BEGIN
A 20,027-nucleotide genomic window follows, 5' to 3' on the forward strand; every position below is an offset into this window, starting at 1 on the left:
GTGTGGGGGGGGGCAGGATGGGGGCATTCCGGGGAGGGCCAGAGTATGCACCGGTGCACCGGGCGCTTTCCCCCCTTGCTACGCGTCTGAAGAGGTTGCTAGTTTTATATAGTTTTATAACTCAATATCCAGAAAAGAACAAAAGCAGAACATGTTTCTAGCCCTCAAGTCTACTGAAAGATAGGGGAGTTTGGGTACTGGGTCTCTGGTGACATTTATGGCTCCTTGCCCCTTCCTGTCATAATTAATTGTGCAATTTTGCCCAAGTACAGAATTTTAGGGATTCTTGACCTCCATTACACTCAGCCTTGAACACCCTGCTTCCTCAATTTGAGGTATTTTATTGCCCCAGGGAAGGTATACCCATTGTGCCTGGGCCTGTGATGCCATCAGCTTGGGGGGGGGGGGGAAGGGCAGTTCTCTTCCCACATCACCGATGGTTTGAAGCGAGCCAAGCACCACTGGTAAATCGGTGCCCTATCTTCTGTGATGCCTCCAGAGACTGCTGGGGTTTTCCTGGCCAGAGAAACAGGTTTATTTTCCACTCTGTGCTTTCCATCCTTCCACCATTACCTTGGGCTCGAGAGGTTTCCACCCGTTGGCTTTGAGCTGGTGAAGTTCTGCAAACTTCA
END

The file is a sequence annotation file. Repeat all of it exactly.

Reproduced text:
A 20,027-nucleotide genomic window follows, 5' to 3' on the forward strand; every position below is an offset into this window, starting at 1 on the left:
GTGTGGGGGGGGGCAGGATGGGGGCATTCCGGGGAGGGCCAGAGTATGCACCGGTGCACCGGGCGCTTTCCCCCCTTGCTACGCGTCTGAAGAGGTTGCTAGTTTTATATAGTTTTATAACTCAATATCCAGAAAAGAACAAAAGCAGAACATGTTTCTAGCCCTCAAGTCTACTGAAAGATAGGGGAGTTTGGGTACTGGGTCTCTGGTGACATTTATGGCTCCTTGCCCCTTCCTGTCATAATTAATTGTGCAATTTTGCCCAAGTACAGAATTTTAGGGATTCTTGACCTCCATTACACTCAGCCTTGAACACCCTGCTTCCTCAATTTGAGGTATTTTATTGCCCCAGGGAAGGTATACCCATTGTGCCTGGGCCTGTGATGCCATCAGCTTGGGGGGGGGGGGGAAGGGCAGTTCTCTTCCCACATCACCGATGGTTTGAAGCGAGCCAAGCACCACTGGTAAATCGGTGCCCTATCTTCTGTGATGCCTCCAGAGACTGCTGGGGTTTTCCTGGCCAGAGAAACAGGTTTATTTTCCACTCTGTGCTTTCCATCCTTCCACCATTACCTTGGGCTCGAGAGGTTTCCACCCGTTGGCTTTGAGCTGGTGAAGTTCTGCAAACTTCA